Despite years of International Aid, as recently as late 2010, Africa was seeking a 20% increase in funding for its poor countries. In 2002, Nigeria’s Ebonyi State became part of a Community Urban Development Project and in 2005 joined the Community-based Poverty Reduction Project, both funded by the World Bank. Ebonyi focussed all its aid on three communities in its capital Abakiliki. They were chosen because they exhibited the lowest level of social, political and economic status, and the highest levels of physical decay; following a survey in 2001. One of the three communities, Kpirikpiri, was surveyed again in 2010 as part of this research, and in 2011 a sample of its residents engaged in focus groups to determine how their lives had improved as a result of this funding. It was shocking to discover that the community still suffered from all five housing deprivations used by UN-Habitat to define slum conditions. Yet, the potential of these residents is high. The challenge is how to unlock their potential and establish community organisations that can apply for their own funding; develop a local economy through activities such as home-based enterprises; negotiate with landlords; and start to improve their environmental conditions.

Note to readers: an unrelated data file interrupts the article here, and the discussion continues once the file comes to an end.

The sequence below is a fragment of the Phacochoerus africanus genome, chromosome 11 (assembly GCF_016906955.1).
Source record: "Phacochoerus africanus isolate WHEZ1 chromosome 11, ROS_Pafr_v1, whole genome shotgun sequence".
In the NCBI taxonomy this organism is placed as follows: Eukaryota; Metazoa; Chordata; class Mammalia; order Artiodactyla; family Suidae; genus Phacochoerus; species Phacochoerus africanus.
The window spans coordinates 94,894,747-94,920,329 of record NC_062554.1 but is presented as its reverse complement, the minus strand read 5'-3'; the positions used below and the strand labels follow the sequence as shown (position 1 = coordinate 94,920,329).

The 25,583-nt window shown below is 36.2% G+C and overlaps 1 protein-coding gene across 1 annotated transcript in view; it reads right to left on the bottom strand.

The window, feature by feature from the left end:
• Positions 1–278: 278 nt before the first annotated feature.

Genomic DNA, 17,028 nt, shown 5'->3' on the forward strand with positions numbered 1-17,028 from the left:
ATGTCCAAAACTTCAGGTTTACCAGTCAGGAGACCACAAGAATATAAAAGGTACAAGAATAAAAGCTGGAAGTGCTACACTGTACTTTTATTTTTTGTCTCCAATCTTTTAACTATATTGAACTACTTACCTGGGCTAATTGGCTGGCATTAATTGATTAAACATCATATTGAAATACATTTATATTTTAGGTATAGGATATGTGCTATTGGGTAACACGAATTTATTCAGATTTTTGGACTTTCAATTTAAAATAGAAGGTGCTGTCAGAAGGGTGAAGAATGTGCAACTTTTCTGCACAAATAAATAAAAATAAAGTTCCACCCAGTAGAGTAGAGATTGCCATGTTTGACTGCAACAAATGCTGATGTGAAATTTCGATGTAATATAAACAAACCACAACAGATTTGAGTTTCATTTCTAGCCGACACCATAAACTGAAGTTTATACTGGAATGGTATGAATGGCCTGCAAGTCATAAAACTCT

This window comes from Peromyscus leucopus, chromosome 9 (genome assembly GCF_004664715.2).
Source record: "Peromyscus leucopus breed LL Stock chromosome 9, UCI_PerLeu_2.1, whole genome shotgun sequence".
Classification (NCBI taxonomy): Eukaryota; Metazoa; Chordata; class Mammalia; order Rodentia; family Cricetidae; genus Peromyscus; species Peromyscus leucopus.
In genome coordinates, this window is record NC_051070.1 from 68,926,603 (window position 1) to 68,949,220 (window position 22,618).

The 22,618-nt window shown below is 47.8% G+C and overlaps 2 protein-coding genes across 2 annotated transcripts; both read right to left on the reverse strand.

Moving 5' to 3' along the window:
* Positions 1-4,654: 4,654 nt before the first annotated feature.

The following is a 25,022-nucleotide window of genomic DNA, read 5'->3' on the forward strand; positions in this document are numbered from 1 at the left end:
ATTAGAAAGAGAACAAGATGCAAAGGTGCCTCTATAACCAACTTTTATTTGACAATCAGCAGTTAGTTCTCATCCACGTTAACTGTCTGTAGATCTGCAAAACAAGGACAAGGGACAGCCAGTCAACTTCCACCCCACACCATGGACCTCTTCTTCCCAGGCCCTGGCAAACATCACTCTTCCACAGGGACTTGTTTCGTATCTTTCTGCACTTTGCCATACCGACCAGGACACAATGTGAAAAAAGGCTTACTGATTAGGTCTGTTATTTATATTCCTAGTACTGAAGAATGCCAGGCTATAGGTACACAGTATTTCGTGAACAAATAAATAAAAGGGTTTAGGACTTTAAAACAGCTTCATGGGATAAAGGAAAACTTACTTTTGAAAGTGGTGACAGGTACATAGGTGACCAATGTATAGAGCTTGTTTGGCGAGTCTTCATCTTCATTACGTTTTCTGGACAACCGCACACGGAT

|Journal of Construction in Developing Countries
|Published - 2013